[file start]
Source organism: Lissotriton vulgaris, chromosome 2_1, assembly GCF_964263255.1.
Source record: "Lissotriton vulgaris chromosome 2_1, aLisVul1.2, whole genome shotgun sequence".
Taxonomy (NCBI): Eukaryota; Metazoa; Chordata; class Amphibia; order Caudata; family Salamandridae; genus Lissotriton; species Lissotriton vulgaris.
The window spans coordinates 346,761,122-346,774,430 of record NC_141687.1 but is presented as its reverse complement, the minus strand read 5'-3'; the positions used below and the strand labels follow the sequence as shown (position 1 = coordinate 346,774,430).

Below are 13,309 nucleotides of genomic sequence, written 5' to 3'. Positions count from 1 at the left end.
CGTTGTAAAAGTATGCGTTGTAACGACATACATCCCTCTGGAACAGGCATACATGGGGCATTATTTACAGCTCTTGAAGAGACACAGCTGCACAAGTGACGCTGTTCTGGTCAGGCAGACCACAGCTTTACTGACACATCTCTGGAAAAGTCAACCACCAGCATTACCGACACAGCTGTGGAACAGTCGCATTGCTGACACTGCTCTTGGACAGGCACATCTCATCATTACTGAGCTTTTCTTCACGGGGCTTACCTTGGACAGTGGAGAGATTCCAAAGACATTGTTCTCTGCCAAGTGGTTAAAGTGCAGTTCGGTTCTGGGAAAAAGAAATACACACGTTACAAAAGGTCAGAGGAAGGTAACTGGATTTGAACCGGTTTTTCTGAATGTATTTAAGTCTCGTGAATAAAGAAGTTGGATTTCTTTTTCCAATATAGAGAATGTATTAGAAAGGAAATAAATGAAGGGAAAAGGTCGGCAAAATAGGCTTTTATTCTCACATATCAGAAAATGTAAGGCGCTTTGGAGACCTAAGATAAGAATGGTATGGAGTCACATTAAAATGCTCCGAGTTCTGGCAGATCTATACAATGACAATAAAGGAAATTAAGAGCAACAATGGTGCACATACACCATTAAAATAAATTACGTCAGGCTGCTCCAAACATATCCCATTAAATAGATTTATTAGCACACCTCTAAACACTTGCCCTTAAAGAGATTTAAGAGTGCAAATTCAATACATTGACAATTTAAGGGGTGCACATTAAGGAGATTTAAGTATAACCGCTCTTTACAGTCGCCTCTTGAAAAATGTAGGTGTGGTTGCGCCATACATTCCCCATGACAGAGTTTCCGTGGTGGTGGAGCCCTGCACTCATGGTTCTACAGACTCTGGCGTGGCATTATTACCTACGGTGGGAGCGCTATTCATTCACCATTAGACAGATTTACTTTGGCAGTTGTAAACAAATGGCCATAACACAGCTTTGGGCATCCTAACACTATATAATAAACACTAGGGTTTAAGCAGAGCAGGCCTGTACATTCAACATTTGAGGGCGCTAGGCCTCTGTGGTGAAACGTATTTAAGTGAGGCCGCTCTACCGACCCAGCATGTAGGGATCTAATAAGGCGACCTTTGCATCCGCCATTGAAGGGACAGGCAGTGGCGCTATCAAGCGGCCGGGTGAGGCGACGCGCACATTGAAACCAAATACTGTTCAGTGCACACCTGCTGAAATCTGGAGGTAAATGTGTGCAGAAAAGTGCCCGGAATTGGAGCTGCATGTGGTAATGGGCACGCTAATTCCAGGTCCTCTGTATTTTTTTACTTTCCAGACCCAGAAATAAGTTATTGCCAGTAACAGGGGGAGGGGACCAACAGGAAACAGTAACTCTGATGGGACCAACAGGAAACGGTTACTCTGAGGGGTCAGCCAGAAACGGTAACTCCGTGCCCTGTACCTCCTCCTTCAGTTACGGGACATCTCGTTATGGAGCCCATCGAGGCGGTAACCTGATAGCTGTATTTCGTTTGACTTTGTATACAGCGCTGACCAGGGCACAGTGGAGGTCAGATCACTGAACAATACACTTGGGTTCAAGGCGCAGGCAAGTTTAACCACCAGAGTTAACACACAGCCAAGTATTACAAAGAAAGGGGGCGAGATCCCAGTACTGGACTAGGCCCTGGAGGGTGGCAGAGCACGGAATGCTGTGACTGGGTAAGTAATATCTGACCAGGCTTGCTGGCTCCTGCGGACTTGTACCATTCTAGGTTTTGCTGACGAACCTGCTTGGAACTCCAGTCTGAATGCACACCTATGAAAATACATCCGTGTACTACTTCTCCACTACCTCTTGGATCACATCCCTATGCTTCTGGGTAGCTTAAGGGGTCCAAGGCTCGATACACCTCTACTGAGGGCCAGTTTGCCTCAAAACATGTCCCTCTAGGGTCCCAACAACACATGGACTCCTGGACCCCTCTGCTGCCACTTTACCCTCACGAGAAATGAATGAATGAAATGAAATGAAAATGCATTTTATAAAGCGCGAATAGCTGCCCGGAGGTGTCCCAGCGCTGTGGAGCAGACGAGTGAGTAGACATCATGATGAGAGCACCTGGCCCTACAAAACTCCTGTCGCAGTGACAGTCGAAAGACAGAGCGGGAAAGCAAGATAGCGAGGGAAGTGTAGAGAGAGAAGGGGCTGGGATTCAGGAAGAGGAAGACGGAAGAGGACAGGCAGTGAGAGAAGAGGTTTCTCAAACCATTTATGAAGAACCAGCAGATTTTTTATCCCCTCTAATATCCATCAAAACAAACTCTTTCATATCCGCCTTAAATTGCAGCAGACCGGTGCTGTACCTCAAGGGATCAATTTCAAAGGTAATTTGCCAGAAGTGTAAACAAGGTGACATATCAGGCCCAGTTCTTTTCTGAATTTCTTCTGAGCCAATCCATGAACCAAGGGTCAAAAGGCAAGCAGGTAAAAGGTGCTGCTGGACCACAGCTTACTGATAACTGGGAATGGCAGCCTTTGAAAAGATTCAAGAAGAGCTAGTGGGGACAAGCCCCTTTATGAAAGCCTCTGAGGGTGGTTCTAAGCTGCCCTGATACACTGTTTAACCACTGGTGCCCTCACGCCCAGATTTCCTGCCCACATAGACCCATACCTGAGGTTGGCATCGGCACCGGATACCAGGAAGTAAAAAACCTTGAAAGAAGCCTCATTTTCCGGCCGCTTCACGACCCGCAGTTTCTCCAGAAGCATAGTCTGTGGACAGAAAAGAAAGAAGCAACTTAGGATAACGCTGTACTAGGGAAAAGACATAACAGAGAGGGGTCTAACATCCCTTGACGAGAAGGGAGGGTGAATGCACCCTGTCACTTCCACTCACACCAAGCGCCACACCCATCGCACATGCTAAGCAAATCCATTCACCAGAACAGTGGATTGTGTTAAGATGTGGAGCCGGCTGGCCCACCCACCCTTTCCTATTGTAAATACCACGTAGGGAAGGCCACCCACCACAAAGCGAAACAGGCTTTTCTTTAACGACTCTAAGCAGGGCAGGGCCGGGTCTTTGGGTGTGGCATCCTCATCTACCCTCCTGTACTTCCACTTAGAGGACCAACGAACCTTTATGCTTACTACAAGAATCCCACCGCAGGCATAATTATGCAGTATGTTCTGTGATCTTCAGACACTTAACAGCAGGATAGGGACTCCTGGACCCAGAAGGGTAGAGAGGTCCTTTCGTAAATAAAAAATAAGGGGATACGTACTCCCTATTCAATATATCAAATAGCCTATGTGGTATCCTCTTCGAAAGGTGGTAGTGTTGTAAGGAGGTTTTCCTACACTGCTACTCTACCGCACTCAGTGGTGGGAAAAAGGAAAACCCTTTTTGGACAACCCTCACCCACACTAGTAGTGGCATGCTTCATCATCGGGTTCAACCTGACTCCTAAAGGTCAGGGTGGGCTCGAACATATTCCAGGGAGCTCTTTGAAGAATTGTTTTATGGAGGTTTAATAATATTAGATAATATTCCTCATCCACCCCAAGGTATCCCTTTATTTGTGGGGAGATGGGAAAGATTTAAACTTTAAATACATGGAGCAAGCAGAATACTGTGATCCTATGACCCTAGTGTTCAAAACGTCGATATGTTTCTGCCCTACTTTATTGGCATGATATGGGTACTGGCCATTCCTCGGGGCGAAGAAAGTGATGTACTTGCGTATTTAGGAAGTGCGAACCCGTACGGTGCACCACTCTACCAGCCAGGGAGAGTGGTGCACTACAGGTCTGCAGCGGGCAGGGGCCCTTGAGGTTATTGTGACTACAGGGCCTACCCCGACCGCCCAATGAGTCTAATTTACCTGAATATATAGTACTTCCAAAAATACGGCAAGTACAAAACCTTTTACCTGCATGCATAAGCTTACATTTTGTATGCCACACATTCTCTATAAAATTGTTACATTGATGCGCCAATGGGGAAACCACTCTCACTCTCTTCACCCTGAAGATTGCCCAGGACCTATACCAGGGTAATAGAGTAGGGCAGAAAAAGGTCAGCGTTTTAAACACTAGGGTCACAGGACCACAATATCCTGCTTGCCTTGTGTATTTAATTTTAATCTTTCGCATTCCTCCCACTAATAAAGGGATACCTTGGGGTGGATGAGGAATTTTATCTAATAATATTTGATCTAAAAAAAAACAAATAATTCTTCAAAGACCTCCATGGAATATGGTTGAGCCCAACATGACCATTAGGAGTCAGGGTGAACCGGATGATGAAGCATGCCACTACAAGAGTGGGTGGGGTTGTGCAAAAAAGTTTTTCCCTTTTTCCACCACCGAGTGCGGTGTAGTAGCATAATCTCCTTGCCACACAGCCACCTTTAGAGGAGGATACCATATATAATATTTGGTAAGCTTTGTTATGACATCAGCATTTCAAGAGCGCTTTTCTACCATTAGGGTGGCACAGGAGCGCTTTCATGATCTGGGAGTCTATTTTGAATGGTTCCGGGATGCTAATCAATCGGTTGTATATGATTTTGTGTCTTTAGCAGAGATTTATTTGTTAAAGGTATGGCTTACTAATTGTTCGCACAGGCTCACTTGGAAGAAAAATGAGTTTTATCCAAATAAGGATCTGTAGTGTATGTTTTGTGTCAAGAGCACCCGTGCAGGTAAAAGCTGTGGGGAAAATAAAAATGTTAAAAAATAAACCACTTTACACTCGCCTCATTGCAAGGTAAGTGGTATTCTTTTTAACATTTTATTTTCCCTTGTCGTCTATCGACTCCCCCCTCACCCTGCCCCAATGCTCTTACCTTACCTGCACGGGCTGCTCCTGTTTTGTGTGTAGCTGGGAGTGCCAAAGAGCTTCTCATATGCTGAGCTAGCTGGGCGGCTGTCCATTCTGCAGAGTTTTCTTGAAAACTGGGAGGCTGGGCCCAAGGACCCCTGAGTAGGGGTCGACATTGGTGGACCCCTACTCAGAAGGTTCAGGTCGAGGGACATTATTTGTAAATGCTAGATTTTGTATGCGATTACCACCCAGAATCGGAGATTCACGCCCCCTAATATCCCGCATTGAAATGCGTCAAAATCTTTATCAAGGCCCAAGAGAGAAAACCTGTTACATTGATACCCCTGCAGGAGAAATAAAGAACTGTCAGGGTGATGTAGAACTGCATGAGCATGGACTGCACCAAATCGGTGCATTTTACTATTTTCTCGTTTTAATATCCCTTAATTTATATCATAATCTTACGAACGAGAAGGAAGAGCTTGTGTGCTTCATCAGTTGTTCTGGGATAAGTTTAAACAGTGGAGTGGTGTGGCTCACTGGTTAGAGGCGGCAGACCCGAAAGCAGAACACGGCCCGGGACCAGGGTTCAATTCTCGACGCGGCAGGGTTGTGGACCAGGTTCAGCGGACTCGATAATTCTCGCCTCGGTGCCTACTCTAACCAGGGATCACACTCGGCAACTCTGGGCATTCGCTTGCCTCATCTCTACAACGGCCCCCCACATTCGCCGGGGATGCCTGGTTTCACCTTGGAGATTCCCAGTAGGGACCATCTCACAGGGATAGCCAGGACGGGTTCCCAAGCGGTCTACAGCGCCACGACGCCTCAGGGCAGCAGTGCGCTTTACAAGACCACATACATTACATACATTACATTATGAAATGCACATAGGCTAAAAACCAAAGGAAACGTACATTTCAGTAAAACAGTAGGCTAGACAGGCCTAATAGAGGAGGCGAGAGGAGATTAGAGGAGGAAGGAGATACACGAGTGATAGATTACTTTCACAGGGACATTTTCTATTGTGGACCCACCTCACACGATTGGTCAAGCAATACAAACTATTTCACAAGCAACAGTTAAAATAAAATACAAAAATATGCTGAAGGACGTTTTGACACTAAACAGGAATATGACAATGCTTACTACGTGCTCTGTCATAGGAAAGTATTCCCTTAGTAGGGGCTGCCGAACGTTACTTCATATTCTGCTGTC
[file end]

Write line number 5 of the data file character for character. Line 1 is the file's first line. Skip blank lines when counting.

Below are 13,309 nucleotides of genomic sequence, written 5' to 3'. Positions count from 1 at the left end.